I let most of my lifegames go to the wind; finding it better many times when they flower and die in the same span, the same situation. Reborn again only when perfectly opportune; as a perfection of that moment. These games are something that, like egg nog, Cadbury eggs, and other seasonal egg products, must be appreciated in and for their ephemerality. Catching leaves as they helicopter down from the trees in October, for instance; the great Plinko game of the natural cycle. Here is a lifegame that flows with the passage of time, a lifegame that is Taoishly tailored to the moment, a lifegame that exploits what Henri Lefebvre calls “the absolute sovereignty of the Instant.” There is no final product that can be bought, sold, or reviewed in Brooklynite scenester magazines. Only the deep-drinking sensation of experience as an immediate medium.
Once upon a time, Dick Davis and I were both overcome on a leaf-catching expedition on the way back from New Orleans one memorably glorious fall. Punchdrunk and hungry, we pulled over in Podunk, Tennessee to scout the perfect locale, and were not disappointed. The exit ramp twisted this way and that before delivering us onto the doorstep of a veritable leaf-catching stadium, with cloudhigh oaks instead of floodlights and soft, sinking grass in the place of real Astroturf. The sunflooded bowl of the valley meeting the vault of the sky. We caught and counted for hours, accumulating a year’s worth of good luck in one afternoon, and honing the game into a true martial art. We had blown life into dead things— “bestowed emotion on insensate things.”
Lifegames do not have to be games in the strict sense, with distinct winners or losers, points and shit-talking and so on. So long as they involve some object or parameter, and so long as they hijack old realities with new desires. Even something as simple as wagering on the outcome of stupid events— the winners of peewee baseball games, the course of water trickling through the streets, the accomplishment of some self-endangering feat— can break up our indifference to the Passage of Time and give greater arc to our cosmic pointlessness. It may seem to killjoys, to the Serious, like just another egobattle, but I fail to see how I could distill any ego from things like “checkout line races” whose outcome depends more on the blood alchohol level of the clerk than anything else. The agon, in such situations, only serves as a spur.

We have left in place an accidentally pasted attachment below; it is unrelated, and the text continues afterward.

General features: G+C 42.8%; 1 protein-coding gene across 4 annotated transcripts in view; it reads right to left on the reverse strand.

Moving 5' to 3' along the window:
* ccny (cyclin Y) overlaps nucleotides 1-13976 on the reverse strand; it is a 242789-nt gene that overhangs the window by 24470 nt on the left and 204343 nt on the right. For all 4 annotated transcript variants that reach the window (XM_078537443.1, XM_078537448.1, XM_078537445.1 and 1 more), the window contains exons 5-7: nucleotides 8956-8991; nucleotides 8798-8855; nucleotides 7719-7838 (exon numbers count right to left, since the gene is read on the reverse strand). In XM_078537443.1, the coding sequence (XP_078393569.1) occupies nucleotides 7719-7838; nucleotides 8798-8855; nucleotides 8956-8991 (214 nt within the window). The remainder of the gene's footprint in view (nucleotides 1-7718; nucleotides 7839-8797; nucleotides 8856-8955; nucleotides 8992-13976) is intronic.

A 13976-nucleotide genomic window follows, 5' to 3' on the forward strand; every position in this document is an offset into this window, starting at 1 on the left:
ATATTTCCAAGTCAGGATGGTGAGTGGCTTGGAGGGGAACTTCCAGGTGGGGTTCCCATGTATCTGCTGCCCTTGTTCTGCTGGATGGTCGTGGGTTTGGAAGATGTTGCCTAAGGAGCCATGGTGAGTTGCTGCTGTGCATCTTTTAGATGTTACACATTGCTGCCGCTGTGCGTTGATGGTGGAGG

Some intersections of life simply beg for lifegames. Large swaths of time that add or accomplish little but simply must be done, like the morning and afternoon commute. I’m thinking, in particular, of the Metro system, whose timetables and Parcheesian geometry seem to me like a readymade lifegameboard. Once upon a time, when I was being courted by a fancypants consulting firm seeking “edgy creativity,” I was asked to dream up media stunts to play in our soulless capital city. Among my many, varied, fucked-up responses were a few games best played on the Washington Metro, including a keeper dubbed “Marion Barry, the Game.” It was very much like a Parcheesi game where one races to various rainbowed stops against various players; only I added numerous twists from elements of the “assassin” genre. It was a decent game but hopelessly derivative. Marion Barry, the Game, did not map isomorphically (look it up) onto its surroundings. It could work just as well, if not better, in other environments. What I wanted— then and now— was a strategy game that can be played on the metro and only on the metro; with the lines and objectives interlocking as tightly as Chess, that must be played in the “labyrinth of experience rather than the pyramid of concept.”
This perfect game still eludes me to this day— which is why I turn to you, the public— friends and unknowns— for stimulus and collaboration. Together, we can design a worthwhile little game that can redeem time lost to empty necessities. Metro Games, like the popular and mythical Morning Crescent, do thrive. But they are not, as I’ve said, played phenomenologically, in the flux of experience. I would also prefer a strategy game rather than a crapshoot or simple race. Truly, truly, I would die happy with such a game in my curriculum vitae. Something for the Ages. Something that regenerates a little more meaning for Humankind.